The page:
People see their time issues today working out better in the future, study found.
It may be hard to believe in a society full of indebted consumers, but a new study concludes that people have more realistic expectations about how much money they will have in the future than how much time they'll have.
Research by two North Carolina business professors shows that people overcommit because they expect to have more time in the future than they do today.
The nature of time fools us, and we tend to forget how things fill up our days, say Gal Zauberman of the University of North Carolina at Chapel Hill and John Lynch Jr. of Duke University. When asked to commit time in advance, "we imagine that we will be less busy in the future," they say.
Money, being a more tangible and convertible resource, is easier to calculate.
"Barring some change in employment or family status, the supply and demand of money are relatively constant over time, and people are aware of that," the researchers write in the February issue of the Journal of Experimental Psychology.
"Compared with demands on one's time, money needs in the future are relatively predictable from money needs today."
The researchers probed people's expectations with a series of seven questionnaire-style experiments involving groups of graduate and undergraduate students at the University of North Carolina and Duke. They found that respondents generally had more expectation of time "slack" to complete a task down the road than an expectation of money.
Participants believed that both time and money would be more available "in a month" than "today," but believed this more strongly for time than money. Further probing a psychological phenomenon called "delay discounting," in which people tend to lessen the importance of rewards in the future, the researchers found that people discounted future time more than both gains and losses in the money they had in the future.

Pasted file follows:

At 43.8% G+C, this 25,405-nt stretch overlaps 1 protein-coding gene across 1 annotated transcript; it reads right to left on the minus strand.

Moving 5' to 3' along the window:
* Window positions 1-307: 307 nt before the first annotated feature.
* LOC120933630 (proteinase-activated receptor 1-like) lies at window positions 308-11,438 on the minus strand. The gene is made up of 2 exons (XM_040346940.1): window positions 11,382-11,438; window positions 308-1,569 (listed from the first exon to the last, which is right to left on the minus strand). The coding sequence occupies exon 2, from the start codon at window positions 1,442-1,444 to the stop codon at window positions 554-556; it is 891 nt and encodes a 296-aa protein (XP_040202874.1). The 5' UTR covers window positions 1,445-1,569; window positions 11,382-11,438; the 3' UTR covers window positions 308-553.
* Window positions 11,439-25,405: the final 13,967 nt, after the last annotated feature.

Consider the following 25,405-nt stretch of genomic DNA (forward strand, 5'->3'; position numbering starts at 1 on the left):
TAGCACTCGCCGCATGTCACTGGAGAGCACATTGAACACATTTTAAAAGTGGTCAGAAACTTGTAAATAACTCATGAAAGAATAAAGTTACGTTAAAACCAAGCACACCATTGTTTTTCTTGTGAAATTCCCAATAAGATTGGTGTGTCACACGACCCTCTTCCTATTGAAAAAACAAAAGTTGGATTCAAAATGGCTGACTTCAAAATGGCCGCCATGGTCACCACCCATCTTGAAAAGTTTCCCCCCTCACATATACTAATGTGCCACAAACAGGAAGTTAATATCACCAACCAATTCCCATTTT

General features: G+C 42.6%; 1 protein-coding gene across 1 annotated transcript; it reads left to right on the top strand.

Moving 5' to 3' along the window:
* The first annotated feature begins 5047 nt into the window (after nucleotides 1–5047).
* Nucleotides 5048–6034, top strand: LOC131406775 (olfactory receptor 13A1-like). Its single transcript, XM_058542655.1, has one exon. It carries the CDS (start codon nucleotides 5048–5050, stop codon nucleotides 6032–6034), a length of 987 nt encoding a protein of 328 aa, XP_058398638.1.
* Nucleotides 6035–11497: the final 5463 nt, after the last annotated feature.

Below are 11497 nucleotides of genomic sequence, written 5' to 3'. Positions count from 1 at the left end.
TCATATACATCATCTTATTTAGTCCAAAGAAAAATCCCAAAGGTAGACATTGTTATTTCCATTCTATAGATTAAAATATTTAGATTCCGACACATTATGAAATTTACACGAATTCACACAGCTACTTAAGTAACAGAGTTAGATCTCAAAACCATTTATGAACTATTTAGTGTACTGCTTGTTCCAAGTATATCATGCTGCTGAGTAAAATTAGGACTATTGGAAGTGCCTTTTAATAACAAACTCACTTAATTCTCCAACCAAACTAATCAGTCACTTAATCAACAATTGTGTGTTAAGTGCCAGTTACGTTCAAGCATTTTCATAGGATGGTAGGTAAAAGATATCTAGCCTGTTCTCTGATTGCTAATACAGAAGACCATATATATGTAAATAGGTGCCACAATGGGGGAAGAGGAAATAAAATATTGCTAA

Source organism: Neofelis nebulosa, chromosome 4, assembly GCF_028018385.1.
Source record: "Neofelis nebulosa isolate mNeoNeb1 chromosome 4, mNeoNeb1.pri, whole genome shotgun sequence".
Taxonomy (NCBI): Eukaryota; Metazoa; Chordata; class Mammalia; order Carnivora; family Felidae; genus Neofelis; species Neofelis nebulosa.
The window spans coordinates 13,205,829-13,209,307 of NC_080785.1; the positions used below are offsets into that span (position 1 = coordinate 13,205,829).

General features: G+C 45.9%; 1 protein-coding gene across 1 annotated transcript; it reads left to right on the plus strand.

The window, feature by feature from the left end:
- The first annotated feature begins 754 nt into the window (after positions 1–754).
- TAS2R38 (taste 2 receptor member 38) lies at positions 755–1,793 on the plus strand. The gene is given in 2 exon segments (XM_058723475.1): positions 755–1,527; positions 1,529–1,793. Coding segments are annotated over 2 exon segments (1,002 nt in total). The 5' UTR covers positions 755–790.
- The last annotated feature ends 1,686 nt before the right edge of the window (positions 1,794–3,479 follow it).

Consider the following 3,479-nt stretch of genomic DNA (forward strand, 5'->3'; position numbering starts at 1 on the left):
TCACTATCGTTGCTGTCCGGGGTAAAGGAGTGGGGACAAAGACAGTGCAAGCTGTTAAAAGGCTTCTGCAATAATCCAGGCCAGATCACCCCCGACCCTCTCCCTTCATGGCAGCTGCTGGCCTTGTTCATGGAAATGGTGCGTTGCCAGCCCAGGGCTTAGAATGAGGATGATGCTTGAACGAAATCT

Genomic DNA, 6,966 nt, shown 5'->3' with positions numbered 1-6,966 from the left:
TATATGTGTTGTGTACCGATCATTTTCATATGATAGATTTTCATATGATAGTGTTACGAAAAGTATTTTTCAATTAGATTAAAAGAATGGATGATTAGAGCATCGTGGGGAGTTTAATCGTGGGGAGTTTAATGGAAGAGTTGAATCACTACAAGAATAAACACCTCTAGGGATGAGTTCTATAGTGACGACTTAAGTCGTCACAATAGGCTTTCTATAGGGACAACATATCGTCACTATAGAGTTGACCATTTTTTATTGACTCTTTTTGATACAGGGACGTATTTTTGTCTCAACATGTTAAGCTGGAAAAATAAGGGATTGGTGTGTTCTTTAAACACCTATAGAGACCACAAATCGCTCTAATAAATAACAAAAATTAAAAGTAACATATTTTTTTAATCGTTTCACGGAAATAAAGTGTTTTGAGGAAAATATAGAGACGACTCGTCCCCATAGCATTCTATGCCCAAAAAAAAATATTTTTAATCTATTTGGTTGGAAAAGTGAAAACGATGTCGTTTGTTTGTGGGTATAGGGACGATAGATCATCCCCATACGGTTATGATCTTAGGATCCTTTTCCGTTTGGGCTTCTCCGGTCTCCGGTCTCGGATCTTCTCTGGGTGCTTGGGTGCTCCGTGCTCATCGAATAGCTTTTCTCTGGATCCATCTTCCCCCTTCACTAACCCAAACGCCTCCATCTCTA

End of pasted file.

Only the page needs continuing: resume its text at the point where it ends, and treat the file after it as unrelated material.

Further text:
"People are consistently surprised to be so busy today," the researchers say. "Lacking knowledge of what specific tasks will compete for their time in the future, they act as if new demands will not inevitably arise that are as pressing as those faced today."
In other words, people optimistically see their time pressures working out better tomorrow or next week than they have today, no matter what the demands that might intrude on their time later on.
Even with a constant stream of evidence that overly optimistic schedules won't work, "it is difficult to learn from feedback that time will not be more abundant in the future," Zauberman and Lynch write.
"Although many people may perceive themselves to be quite busy every day of their lives, the specific activities vary from day to day. Consequently, they do not learn from feedback that ... total demands are similar."
The researchers noted that people's tendency to overcommit time rather than money may not be universal -- time may not be discounted more than money by people with jobs that have irregular wages, such as salespeople on commission or street performers, for instance.
And, of course, some pledges of future time, like taking a night class or agreeing to coach a child's sports team, may be regretted when the time comes due, but viewed positively in the long run, Lynch and Zauberman concede.
"Our intuition, though, is that we are really making a mistake to agree to so many activities far in advance that we would decline if they were close in time," they say.